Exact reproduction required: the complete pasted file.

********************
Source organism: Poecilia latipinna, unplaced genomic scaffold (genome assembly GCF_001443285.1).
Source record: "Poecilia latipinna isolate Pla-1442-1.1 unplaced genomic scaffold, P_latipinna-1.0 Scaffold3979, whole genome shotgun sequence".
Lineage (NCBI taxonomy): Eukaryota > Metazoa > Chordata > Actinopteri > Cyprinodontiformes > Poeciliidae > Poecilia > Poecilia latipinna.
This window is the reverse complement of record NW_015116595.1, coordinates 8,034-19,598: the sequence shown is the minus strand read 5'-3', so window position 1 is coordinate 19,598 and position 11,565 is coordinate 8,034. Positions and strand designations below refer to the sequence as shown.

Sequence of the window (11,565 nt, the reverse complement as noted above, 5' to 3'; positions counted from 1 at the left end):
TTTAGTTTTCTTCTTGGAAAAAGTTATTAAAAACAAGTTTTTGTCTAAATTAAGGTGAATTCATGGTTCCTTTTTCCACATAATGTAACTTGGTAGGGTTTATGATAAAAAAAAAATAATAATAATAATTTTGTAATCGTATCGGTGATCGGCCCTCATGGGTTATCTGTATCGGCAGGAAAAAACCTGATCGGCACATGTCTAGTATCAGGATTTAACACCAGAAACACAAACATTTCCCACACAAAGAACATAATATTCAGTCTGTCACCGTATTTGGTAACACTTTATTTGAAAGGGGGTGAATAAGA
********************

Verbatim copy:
Source organism: Poecilia latipinna, unplaced genomic scaffold (genome assembly GCF_001443285.1).
Source record: "Poecilia latipinna isolate Pla-1442-1.1 unplaced genomic scaffold, P_latipinna-1.0 Scaffold3979, whole genome shotgun sequence".
Lineage (NCBI taxonomy): Eukaryota > Metazoa > Chordata > Actinopteri > Cyprinodontiformes > Poeciliidae > Poecilia > Poecilia latipinna.
This window is the reverse complement of record NW_015116595.1, coordinates 8,034-19,598: the sequence shown is the minus strand read 5'-3', so window position 1 is coordinate 19,598 and position 11,565 is coordinate 8,034. Positions and strand designations below refer to the sequence as shown.

Sequence of the window (11,565 nt, the reverse complement as noted above, 5' to 3'; positions counted from 1 at the left end):
TTTAGTTTTCTTCTTGGAAAAAGTTATTAAAAACAAGTTTTTGTCTAAATTAAGGTGAATTCATGGTTCCTTTTTCCACATAATGTAACTTGGTAGGGTTTATGATAAAAAAAAAATAATAATAATAATTTTGTAATCGTATCGGTGATCGGCCCTCATGGGTTATCTGTATCGGCAGGAAAAAACCTGATCGGCACATGTCTAGTATCAGGATTTAACACCAGAAACACAAACATTTCCCACACAAAGAACATAATATTCAGTCTGTCACCGTATTTGGTAACACTTTATTTGAAAGGGGGTGAATAAGA